If you’ve driven in downtown Washington lately, especially in the area of Washington & Jefferson College, first you have our sympathies, and second, you no doubt have spotted Washington police officers sitting in their cruisers, lights on the cars flashing, at intersections where motorists are prohibited from entering.
The officers are moonlighting, and the money they receive for this extra duty is eventually paid by the contractor working on the Route 19 corridor project. The city also is reimbursed by the contractor for use of the cruisers, gasoline, etc.
The real question is why this is even necessary. Wouldn’t it be sufficient for the contractors to put sawhorses across the closed intersections and post a sign saying that driving on those streets is prohibited? Though we couldn’t imagine why, perhaps there’s a law or some sort of state or federal regulation that requires such a police presence when a road is shut down for construction. If so, it should be rescinded.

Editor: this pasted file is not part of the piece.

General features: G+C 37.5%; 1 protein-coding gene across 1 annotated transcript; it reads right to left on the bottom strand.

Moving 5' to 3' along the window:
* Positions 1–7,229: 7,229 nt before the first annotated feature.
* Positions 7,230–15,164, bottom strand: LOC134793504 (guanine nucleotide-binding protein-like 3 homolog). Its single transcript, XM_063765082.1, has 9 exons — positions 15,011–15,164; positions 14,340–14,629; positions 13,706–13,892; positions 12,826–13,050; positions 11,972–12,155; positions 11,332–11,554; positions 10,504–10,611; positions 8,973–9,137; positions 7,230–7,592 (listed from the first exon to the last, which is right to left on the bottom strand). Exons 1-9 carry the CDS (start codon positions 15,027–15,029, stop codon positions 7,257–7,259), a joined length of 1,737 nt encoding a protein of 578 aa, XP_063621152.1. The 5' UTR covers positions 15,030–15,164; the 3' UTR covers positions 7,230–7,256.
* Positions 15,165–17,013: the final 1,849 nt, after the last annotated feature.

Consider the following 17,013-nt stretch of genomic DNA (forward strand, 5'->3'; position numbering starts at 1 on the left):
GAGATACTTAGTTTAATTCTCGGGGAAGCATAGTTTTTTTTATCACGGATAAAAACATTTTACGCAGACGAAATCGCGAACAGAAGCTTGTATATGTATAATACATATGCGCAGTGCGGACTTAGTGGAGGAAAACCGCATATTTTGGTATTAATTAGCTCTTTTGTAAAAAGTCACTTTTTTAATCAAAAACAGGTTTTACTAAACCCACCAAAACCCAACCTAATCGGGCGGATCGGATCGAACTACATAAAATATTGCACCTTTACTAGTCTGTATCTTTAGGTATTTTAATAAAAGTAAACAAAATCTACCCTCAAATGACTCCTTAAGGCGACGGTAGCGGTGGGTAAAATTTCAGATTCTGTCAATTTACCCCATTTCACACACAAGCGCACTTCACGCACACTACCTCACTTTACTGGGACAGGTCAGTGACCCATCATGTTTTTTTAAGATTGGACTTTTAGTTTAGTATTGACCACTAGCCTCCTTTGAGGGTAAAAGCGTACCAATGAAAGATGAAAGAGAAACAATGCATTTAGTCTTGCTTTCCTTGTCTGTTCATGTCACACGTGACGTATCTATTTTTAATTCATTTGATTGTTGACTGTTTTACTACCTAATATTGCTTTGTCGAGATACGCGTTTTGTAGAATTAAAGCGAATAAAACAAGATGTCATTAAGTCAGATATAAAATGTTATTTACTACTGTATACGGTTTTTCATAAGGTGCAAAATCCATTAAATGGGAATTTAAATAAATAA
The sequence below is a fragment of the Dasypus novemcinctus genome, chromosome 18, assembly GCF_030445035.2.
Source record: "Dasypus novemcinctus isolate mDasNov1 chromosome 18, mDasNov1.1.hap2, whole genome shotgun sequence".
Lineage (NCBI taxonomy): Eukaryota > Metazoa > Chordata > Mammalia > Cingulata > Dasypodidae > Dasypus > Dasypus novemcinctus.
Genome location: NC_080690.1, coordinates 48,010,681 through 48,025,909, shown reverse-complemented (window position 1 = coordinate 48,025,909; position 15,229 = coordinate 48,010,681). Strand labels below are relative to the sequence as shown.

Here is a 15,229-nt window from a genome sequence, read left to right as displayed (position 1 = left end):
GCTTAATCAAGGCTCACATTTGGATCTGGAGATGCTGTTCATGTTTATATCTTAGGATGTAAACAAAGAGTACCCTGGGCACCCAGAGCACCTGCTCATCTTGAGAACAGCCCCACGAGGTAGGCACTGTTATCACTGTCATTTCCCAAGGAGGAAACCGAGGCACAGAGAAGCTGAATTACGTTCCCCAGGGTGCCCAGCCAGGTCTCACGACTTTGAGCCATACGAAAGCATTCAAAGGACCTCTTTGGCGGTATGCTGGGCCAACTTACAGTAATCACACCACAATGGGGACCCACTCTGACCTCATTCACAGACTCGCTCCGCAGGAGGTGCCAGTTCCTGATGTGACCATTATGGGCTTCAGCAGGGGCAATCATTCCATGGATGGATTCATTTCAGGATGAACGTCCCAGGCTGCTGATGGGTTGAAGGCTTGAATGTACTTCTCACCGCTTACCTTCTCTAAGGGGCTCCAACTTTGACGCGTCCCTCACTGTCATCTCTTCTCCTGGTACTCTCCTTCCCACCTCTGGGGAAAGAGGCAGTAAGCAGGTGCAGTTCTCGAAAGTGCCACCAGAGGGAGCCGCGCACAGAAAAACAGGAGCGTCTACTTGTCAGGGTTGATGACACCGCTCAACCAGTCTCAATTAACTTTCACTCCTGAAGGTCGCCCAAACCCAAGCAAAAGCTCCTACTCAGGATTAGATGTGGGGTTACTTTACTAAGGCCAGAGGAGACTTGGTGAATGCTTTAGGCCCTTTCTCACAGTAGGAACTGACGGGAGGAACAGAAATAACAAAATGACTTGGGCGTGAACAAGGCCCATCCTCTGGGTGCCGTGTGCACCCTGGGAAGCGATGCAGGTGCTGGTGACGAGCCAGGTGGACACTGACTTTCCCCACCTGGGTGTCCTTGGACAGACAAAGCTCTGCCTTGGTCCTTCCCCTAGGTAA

Some might argue that since the city is not footing the bill, there’s no harm done. The contractor is paying. But ultimately, it is the taxpayers who are paying the contractor, and it’s a waste of our money.